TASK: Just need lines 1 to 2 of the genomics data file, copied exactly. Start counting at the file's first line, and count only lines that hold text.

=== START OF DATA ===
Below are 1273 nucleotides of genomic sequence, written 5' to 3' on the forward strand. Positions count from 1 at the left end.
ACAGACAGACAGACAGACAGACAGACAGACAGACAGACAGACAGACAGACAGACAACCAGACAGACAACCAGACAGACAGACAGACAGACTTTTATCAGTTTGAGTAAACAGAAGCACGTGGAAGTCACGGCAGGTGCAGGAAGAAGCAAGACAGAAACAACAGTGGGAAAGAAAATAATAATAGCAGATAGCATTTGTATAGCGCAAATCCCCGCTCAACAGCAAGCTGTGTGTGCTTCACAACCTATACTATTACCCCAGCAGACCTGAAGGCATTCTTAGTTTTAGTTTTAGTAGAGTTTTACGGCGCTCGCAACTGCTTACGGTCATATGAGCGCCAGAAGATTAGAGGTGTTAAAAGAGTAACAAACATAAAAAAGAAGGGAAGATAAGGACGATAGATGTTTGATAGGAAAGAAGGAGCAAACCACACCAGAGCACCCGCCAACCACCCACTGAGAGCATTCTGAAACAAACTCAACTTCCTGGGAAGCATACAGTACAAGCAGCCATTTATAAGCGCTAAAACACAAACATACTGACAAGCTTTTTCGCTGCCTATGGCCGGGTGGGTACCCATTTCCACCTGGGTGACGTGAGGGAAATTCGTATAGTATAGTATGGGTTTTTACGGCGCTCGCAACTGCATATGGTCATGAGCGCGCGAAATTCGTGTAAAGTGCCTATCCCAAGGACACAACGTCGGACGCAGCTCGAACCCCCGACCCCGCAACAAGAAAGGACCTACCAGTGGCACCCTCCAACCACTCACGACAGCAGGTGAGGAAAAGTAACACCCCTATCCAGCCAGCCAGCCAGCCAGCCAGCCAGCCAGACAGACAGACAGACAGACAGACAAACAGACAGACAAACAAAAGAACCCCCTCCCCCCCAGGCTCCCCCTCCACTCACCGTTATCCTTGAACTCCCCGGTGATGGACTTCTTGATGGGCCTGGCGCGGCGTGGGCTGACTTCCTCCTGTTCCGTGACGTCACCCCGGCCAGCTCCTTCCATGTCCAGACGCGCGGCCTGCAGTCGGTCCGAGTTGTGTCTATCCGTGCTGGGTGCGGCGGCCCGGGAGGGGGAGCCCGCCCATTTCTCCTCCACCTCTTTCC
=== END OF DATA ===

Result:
Below are 1273 nucleotides of genomic sequence, written 5' to 3' on the forward strand. Positions count from 1 at the left end.
ACAGACAGACAGACAGACAGACAGACAGACAGACAGACAGACAGACAGACAGACAACCAGACAGACAACCAGACAGACAGACAGACAGACTTTTATCAGTTTGAGTAAACAGAAGCACGTGGAAGTCACGGCAGGTGCAGGAAGAAGCAAGACAGAAACAACAGTGGGAAAGAAAATAATAATAGCAGATAGCATTTGTATAGCGCAAATCCCCGCTCAACAGCAAGCTGTGTGTGCTTCACAACCTATACTATTACCCCAGCAGACCTGAAGGCATTCTTAGTTTTAGTTTTAGTAGAGTTTTACGGCGCTCGCAACTGCTTACGGTCATATGAGCGCCAGAAGATTAGAGGTGTTAAAAGAGTAACAAACATAAAAAAGAAGGGAAGATAAGGACGATAGATGTTTGATAGGAAAGAAGGAGCAAACCACACCAGAGCACCCGCCAACCACCCACTGAGAGCATTCTGAAACAAACTCAACTTCCTGGGAAGCATACAGTACAAGCAGCCATTTATAAGCGCTAAAACACAAACATACTGACAAGCTTTTTCGCTGCCTATGGCCGGGTGGGTACCCATTTCCACCTGGGTGACGTGAGGGAAATTCGTATAGTATAGTATGGGTTTTTACGGCGCTCGCAACTGCATATGGTCATGAGCGCGCGAAATTCGTGTAAAGTGCCTATCCCAAGGACACAACGTCGGACGCAGCTCGAACCCCCGACCCCGCAACAAGAAAGGACCTACCAGTGGCACCCTCCAACCACTCACGACAGCAGGTGAGGAAAAGTAACACCCCTATCCAGCCAGCCAGCCAGCCAGCCAGCCAGCCAGACAGACAGACAGACAGACAGACAAACAGACAGACAAACAAAAGAACCCCCTCCCCCCCAGGCTCCCCCTCCACTCACCGTTATCCTTGAACTCCCCGGTGATGGACTTCTTGATGGGCCTGGCGCGGCGTGGGCTGACTTCCTCCTGTTCCGTGACGTCACCCCGGCCAGCTCCTTCCATGTCCAGACGCGCGGCCTGCAGTCGGTCCGAGTTGTGTCTATCCGTGCTGGGTGCGGCGGCCCGGGAGGGGGAGCCCGCCCATTTCTCCTCCACCTCTTTCC